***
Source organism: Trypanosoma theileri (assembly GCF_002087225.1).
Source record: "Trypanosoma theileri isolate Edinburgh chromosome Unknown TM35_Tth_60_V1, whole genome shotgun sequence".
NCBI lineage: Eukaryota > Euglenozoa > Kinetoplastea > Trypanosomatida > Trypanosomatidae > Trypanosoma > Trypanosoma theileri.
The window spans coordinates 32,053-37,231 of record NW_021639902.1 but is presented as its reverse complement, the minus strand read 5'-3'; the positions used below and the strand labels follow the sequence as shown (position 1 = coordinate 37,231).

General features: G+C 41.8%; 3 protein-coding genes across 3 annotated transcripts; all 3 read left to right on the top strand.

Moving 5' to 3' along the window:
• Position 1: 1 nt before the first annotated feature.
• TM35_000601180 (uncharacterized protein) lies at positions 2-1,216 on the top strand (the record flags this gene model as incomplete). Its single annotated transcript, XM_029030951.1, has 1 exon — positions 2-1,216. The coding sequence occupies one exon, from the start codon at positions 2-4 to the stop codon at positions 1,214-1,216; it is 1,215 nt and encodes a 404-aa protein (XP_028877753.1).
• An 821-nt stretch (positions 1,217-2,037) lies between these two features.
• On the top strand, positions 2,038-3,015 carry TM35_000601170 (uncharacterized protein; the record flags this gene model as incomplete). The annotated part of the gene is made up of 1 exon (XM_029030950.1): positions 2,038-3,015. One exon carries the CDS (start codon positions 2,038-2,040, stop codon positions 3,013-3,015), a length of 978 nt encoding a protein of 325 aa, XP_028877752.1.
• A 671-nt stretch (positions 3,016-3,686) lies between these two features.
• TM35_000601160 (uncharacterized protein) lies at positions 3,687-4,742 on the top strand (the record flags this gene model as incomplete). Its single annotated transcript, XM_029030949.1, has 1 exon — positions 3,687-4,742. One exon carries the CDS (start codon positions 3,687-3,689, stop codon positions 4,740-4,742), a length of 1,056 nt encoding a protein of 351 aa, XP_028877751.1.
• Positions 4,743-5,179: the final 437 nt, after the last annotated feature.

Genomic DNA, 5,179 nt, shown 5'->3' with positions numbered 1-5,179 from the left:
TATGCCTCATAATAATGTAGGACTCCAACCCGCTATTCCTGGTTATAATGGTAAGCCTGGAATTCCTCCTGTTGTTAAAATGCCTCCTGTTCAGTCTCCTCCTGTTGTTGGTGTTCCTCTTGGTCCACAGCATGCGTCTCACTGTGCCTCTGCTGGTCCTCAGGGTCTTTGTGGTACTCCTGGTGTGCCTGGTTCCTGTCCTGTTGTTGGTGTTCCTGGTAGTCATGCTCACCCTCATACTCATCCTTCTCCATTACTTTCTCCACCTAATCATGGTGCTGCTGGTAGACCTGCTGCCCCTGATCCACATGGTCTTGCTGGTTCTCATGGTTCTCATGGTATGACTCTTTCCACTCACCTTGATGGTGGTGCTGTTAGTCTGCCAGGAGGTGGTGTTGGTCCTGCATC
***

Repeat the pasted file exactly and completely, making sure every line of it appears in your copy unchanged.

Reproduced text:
Source organism: Trypanosoma theileri (assembly GCF_002087225.1).
Source record: "Trypanosoma theileri isolate Edinburgh chromosome Unknown TM35_Tth_60_V1, whole genome shotgun sequence".
NCBI lineage: Eukaryota > Euglenozoa > Kinetoplastea > Trypanosomatida > Trypanosomatidae > Trypanosoma > Trypanosoma theileri.
The window spans coordinates 32,053-37,231 of record NW_021639902.1 but is presented as its reverse complement, the minus strand read 5'-3'; the positions used below and the strand labels follow the sequence as shown (position 1 = coordinate 37,231).

General features: G+C 41.8%; 3 protein-coding genes across 3 annotated transcripts; all 3 read left to right on the top strand.

Moving 5' to 3' along the window:
• Position 1: 1 nt before the first annotated feature.
• TM35_000601180 (uncharacterized protein) lies at positions 2-1,216 on the top strand (the record flags this gene model as incomplete). Its single annotated transcript, XM_029030951.1, has 1 exon — positions 2-1,216. The coding sequence occupies one exon, from the start codon at positions 2-4 to the stop codon at positions 1,214-1,216; it is 1,215 nt and encodes a 404-aa protein (XP_028877753.1).
• An 821-nt stretch (positions 1,217-2,037) lies between these two features.
• On the top strand, positions 2,038-3,015 carry TM35_000601170 (uncharacterized protein; the record flags this gene model as incomplete). The annotated part of the gene is made up of 1 exon (XM_029030950.1): positions 2,038-3,015. One exon carries the CDS (start codon positions 2,038-2,040, stop codon positions 3,013-3,015), a length of 978 nt encoding a protein of 325 aa, XP_028877752.1.
• A 671-nt stretch (positions 3,016-3,686) lies between these two features.
• TM35_000601160 (uncharacterized protein) lies at positions 3,687-4,742 on the top strand (the record flags this gene model as incomplete). Its single annotated transcript, XM_029030949.1, has 1 exon — positions 3,687-4,742. One exon carries the CDS (start codon positions 3,687-3,689, stop codon positions 4,740-4,742), a length of 1,056 nt encoding a protein of 351 aa, XP_028877751.1.
• Positions 4,743-5,179: the final 437 nt, after the last annotated feature.

Genomic DNA, 5,179 nt, shown 5'->3' with positions numbered 1-5,179 from the left:
TATGCCTCATAATAATGTAGGACTCCAACCCGCTATTCCTGGTTATAATGGTAAGCCTGGAATTCCTCCTGTTGTTAAAATGCCTCCTGTTCAGTCTCCTCCTGTTGTTGGTGTTCCTCTTGGTCCACAGCATGCGTCTCACTGTGCCTCTGCTGGTCCTCAGGGTCTTTGTGGTACTCCTGGTGTGCCTGGTTCCTGTCCTGTTGTTGGTGTTCCTGGTAGTCATGCTCACCCTCATACTCATCCTTCTCCATTACTTTCTCCACCTAATCATGGTGCTGCTGGTAGACCTGCTGCCCCTGATCCACATGGTCTTGCTGGTTCTCATGGTTCTCATGGTATGACTCTTTCCACTCACCTTGATGGTGGTGCTGTTAGTCTGCCAGGAGGTGGTGTTGGTCCTGCATC